Howard Ross, who has lived at 75 West 190th Street -- a Milbank property -- for about 10 years, complained this summer about the condition of the building and said the front door lock has been broken for months.

Photo by: Marc Fader

Howard Ross, who has lived at 75 West 190th Street — a Milbank property — for about 10 years, complained this summer about the condition of the building and said the front door lock has been broken for months.

New York City’s housing commissioner on Thursday announced an aggressive enforcement plan at 10 Bronx buildings—a real estate portfolio that has come to embody growing worries about what will happen to badly decayed, foreclosed buildings and the people who live in them.

Department of Housing Preservation and Development (HPD) commissioner Rafael Cestero, who visited the long-troubled buildings on Monday night, announced that HPD is kicking into high gear, issuing hundreds of code violations against LNR, the financial servicing firm in control of the buildings, which are referred to as “the Milbank portfolio” after their former owner.

“In my 21 years of working in the affordable housing industry in this great city I have never been more shocked, angry and frustrated by what I saw in those buildings,” HPD Commissioner Rafael Cestero said in a conference call with reporters Thursday morning.

HPD is also starting to make emergency repairs, the bills for which will be sent to LNR.

Cestero toured three of the ten buildings with tenants organized by the Northwest Bronx Community and Clergy Coalition. He found collapsed ceilings, tubs sinking into the floors and water pouring down walls, he said, conditions tenants have been raging about for ages.

HPD inspectors wrote 173 code violations in the three hours Cestero spent in the buildings Monday, Cestero said.

“My frustration is that lenders and financial institutions like LNR have made imprudent investments and have threatened the neighborhoods and the residents who have to live in these conditions,” Cestero said. “We are going to insist that owners hold up their end of the bargain.”

Sale price a problem

LNR has been negotiating to sell the portfolio to Chestnut Holdings since mid-summer. The sale has been held up, according to sources familiar with disputes between the two parties, because Chestnut wants the sale price lowered to reflect the extent of repairs it will be required to make.

Chestnut’s legal department did not answer its phone and a message left at another department was not immediately returned.

HPD has also been trying to convince LNR to lower the sale price to prevent the next owner from being in the same cash-strapped situation that ultimately harms tenants.

The Milbank portfolio has become something of a poster child for the dangers of over-leveraged rental buildings—properties that private equity-backed firms bought up during the real estate boom, often at prices unsupportable by existing rents—and quickly found themselves unable to maintain the buildings and meet mortgage payments.

Bought in 2007 for $35 million, Wells Fargo began foreclosure proceedings on the Milbank properties in March 2009.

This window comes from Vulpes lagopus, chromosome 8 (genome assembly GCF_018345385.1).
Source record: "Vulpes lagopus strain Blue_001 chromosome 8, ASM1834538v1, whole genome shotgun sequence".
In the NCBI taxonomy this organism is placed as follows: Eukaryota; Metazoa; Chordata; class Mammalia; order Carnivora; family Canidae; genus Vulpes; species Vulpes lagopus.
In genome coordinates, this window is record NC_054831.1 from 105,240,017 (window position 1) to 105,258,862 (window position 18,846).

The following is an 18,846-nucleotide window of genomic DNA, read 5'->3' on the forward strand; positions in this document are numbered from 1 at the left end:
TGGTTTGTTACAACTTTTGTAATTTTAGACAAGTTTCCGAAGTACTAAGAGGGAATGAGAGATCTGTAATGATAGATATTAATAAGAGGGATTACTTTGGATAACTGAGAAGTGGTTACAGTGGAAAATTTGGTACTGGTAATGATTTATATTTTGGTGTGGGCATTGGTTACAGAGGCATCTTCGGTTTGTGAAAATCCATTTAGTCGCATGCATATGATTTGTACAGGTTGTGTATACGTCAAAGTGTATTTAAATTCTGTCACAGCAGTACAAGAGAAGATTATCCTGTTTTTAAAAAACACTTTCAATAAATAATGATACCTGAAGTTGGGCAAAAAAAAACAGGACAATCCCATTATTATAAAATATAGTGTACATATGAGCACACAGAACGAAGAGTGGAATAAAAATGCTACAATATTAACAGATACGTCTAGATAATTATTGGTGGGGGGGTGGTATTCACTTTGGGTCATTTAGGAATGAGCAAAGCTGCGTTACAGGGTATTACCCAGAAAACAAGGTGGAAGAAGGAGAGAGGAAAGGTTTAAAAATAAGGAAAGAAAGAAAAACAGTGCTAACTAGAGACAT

HPD and the City Council are now struggling to unwind dozens of such deals across the city, a task hampered by the fact that neither have the legal authority to intervene in private real estate transactions.

But Council Speaker Christine Quinn, who heads a council committee on distressed property, argues the city has a vital interest in making sure New Yorkers have decent places to live and that “irresponsible” deals are not repeated. “These are not buildings that the city is washing its hands of and walking away from,” Quinn says.

A huge repair bill

Last month, an expert analysis by Baer Architecture Group of conditions at the buildings found it will cost at least $19 million to return the decaying homes to livable standards.

The report inspected 550 apartments, or 25 percent of the units in each building, as well as lobbies, roofs, boiler rooms and basements, said Brian Baer, the architecture firm’s director. The scope of repair needs is staggering. “All the roofs needed to be repaired. They are, at their youngest age, 40 years old. Most of the brick facades had water flowing through them. Windows in many cases are inoperable. Entry doors in many cases were not locked or had broken windows. Radiators were falling through some floors,” he said. Repairs average $1.7 million to $2.6 million per building.

He stressed that the $19 million to $24 million price tag represented the cost of merely making the buildings livable and code compliant, “Not to make them luxury or even market rate.” The buildings carry more than 3,000 housing code violations, according to HPD records.

Under an initiative by the City Council’s committee on distressed properties and architecture and engineering firms such as Baer offering pro-bono services, tenants in other buildings will be able to request similar needs-assessment reports on their buildings.

The goal is to arm tenants and advocates with professional estimates of the true scope of repairs and renovations and their cost, so that they can more effectively demand services from property owners.